Emily Badger is a former staff writer at CityLab. Her work has previously appeared in Pacific Standard, GOOD, The Christian Science Monitor, and The New York Times. She lives in the Washington, D.C. area.
Researchers say looters make rational decisions about how far they’re willing to travel to steal what they want.
Shortly after the riots that spread across London in the summer of 2011, media outlets in the city began publishing maps trying to make sense of the event. They ran illustrations showing the sites of the worst rioting, as well as other maps cross-referencing the clusters of violence with the known home addresses – using court records – of people who’d been arrested in it.
At the time, these maps struck several researchers studying urban systems at University College London. “We thought, ‘this is a spatial system, and it looks a bit like something we have looked at before,’” says Toby Davies, one of the academics. He and his colleagues were picturing, more specifically, spatial models of how shoppers behave in search of retail. And this got them thinking. “It looks like retail," Davies says, "and retail is something we know we can model.” Why not try to mathematically model the movement of rioters?
Their research on this question, just published in the journal Scientific Reports, yields two curious insights: Rioters in search of retail to loot make rational decisions just like shoppers do about where to find the good stuff and how far they’re willing to travel to get there. And this means that the spatial layout of a city may be just as important as its social dynamics in explaining the rise and spread of riots.
Most research about London’s much-studied summer of 2011 has focused instead on the latter, on human behavior rather than urban space. “We’re encouraging people to think in an explicitly geographic way,” Davies says, “to really think about the places where these riots are taking place, to think about how rioters prioritize on that basis.”
Those 2011 riots were particularly characterized by massive looting, which makes the analogy to shopping particular apt. Any time you model a scenario where people have choices, Davies says, you have to first consider how attractive a given destination is in the perception of the shopper – or looter – considering a trip there. People are hindered by the cost of traveling, but they’re also lured longer distances by prime targets. You buy your milk from around the corner. But you might drive several miles to a mall that has both an Apple Store and a Brookstone. Rioters make very similar calculations.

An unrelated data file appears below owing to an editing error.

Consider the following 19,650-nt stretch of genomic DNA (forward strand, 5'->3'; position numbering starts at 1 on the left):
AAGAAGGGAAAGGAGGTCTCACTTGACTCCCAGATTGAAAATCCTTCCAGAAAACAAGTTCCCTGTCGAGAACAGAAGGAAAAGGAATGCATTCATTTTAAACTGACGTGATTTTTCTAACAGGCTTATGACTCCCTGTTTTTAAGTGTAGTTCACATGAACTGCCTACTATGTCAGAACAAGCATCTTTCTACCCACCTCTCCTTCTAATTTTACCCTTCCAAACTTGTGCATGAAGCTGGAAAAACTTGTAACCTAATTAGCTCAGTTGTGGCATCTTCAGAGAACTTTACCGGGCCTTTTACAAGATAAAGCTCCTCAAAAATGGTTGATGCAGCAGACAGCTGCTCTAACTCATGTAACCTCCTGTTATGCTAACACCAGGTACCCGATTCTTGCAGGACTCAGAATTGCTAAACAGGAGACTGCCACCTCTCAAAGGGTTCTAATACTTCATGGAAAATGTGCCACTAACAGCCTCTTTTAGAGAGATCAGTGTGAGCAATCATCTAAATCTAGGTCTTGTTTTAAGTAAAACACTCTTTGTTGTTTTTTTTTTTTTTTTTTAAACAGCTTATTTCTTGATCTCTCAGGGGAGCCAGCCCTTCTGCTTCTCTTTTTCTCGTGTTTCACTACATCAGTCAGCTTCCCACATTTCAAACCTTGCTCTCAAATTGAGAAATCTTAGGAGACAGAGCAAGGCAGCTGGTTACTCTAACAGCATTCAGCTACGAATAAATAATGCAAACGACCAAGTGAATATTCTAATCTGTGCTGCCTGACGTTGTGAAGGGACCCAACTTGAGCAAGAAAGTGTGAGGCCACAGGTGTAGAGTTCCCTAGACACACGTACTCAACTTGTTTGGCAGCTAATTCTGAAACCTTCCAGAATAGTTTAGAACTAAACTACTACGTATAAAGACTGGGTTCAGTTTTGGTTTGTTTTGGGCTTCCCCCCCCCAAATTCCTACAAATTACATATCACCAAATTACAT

“Places where there are more goods to loot, in this context – or more shopping opportunities in the non-criminal case – attract people,” Davies says. This is an obvious idea: Looters will congregate at retail hubs, and so you may want to pinpoint them on your police map. But Davies and his colleagues have also looked at the proximity of potential rioters to destinations that might draw them. They examined areas that rank poorly on the U.K.’s index of multiple deprivation (a much more complex measure than the U.S. poverty rate of a given community).
“We’re very careful to say that deprivation isn’t necessarily a cause of [rioting],” Davies says. “But there is a clear statistical relationship with deprivation. In more deprived areas, the rate of offending is higher.”
This means that if you have a commercial hub but the populations nearby aren’t particularly deprived, the likelihood of looting there is smaller. Likewise, a deprived community with no retail around looks in this mathematical model like a less likely source of rioting. In the model, all of this is also calibrated by one significant difference between looters and shoppers: looting can be contagious.
In its present state, Davies says, this model isn’t ready just yet to be deployed by police in a live scenario (it doesn’t take into account, for example, London’s transportation system). But the researchers hope to continue to refine it to where the system might be used in simulations by officers training or strategizing for how to respond to a future event. Such a tool could tell them where an initial outbreak of rioting might spread, the size it could reach, or even which neighborhoods deserve some preventive attention to head off future risk.
“One of the challenges that the police face in riots is that they are very rare events, so they don’t get much chance to practice on how they react to them,” Davies says. “If we can produce a way which simply simulates riots properly, then they can, as it were, ‘set them off’ in a controlled way and practice how they might respond to them.’
In this spatial system – as in the London riots in 2011 – the worst offenses take place at retail sites. But the model could be transposed to other locations. A soccer riot, for instance, might spill out into nearby sports bars instead of shopping centers. The underlying idea is the same: If you’re a police captain in the midst of such chaos, the spatial layout of your city will likely play a major role in determining what happens next.
Top image of riots in London in August of 2011. (Toby Melville/Reuters)